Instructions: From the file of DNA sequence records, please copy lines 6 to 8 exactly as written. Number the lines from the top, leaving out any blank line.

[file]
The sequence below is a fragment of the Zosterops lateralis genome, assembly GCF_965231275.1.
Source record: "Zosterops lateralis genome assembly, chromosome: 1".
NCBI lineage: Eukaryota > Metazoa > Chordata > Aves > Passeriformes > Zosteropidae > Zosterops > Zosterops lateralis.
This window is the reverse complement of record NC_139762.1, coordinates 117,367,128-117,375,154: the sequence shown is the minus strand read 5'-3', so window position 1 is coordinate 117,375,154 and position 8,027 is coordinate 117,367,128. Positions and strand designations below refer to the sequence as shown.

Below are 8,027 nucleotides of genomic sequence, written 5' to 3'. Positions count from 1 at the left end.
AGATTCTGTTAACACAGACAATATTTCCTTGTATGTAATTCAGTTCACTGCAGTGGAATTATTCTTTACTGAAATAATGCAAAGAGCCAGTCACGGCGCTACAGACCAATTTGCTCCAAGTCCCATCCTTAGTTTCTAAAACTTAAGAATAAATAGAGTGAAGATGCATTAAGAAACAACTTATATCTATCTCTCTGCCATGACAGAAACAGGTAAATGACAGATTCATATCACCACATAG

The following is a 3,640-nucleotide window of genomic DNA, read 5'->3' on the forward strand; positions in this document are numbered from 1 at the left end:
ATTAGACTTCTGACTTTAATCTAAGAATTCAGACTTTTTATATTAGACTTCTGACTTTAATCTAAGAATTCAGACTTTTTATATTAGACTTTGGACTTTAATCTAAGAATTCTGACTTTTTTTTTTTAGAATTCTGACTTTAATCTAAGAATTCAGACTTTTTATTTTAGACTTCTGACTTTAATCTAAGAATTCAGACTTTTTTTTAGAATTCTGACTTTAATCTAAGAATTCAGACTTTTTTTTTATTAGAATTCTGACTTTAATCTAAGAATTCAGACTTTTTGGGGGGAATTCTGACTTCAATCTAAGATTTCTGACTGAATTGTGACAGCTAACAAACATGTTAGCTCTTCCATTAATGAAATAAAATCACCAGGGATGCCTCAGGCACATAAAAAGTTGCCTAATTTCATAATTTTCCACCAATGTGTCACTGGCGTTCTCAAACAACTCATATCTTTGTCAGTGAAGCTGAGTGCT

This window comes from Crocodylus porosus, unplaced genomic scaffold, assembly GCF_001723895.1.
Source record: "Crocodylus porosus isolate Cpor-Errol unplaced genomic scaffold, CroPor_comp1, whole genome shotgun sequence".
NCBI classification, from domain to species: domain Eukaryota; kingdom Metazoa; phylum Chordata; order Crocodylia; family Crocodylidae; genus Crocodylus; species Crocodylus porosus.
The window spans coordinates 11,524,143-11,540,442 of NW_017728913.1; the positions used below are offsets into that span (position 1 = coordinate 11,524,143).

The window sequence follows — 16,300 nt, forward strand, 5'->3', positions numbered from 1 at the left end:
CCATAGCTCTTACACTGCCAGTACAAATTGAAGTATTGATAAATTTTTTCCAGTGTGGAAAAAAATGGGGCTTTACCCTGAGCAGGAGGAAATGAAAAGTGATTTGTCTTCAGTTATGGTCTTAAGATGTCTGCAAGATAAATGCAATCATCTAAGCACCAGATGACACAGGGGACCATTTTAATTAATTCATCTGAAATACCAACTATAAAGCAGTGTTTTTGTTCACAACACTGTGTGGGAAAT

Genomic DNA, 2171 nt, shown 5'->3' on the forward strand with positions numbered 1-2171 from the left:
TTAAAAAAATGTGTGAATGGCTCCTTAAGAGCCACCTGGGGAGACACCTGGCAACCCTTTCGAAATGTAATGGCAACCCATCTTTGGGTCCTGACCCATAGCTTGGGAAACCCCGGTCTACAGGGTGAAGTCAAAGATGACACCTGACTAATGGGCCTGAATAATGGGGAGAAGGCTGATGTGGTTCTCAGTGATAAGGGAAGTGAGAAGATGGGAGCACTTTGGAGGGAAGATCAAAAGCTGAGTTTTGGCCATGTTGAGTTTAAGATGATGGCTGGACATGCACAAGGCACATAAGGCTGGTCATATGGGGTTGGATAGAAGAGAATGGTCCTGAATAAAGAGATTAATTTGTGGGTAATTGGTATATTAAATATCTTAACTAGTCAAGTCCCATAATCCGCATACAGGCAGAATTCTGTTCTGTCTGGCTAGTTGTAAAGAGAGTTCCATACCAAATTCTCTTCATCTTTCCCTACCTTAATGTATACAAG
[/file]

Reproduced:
AGATTCTGTTAACACAGACAATATTTCCTTGTATGTAATTCAGTTCACTGCAGTGGAATTATTCTTTACTGAAATAATGCAAAGAGCCAGTCACGGCGCTACAGACCAATTTGCTCCAAGTCCCATCCTTAGTTTCTAAAACTTAAGAATAAATAGAGTGAAGATGCATTAAGAAACAACTTATATCTATCTCTCTGCCATGACAGAAACAGGTAAATGACAGATTCATATCACCACATAG

The following is a 3,640-nucleotide window of genomic DNA, read 5'->3' on the forward strand; positions in this document are numbered from 1 at the left end:
ATTAGACTTCTGACTTTAATCTAAGAATTCAGACTTTTTATATTAGACTTCTGACTTTAATCTAAGAATTCAGACTTTTTATATTAGACTTTGGACTTTAATCTAAGAATTCTGACTTTTTTTTTTTAGAATTCTGACTTTAATCTAAGAATTCAGACTTTTTATTTTAGACTTCTGACTTTAATCTAAGAATTCAGACTTTTTTTTAGAATTCTGACTTTAATCTAAGAATTCAGACTTTTTTTTTATTAGAATTCTGACTTTAATCTAAGAATTCAGACTTTTTGGGGGGAATTCTGACTTCAATCTAAGATTTCTGACTGAATTGTGACAGCTAACAAACATGTTAGCTCTTCCATTAATGAAATAAAATCACCAGGGATGCCTCAGGCACATAAAAAGTTGCCTAATTTCATAATTTTCCACCAATGTGTCACTGGCGTTCTCAAACAACTCATATCTTTGTCAGTGAAGCTGAGTGCT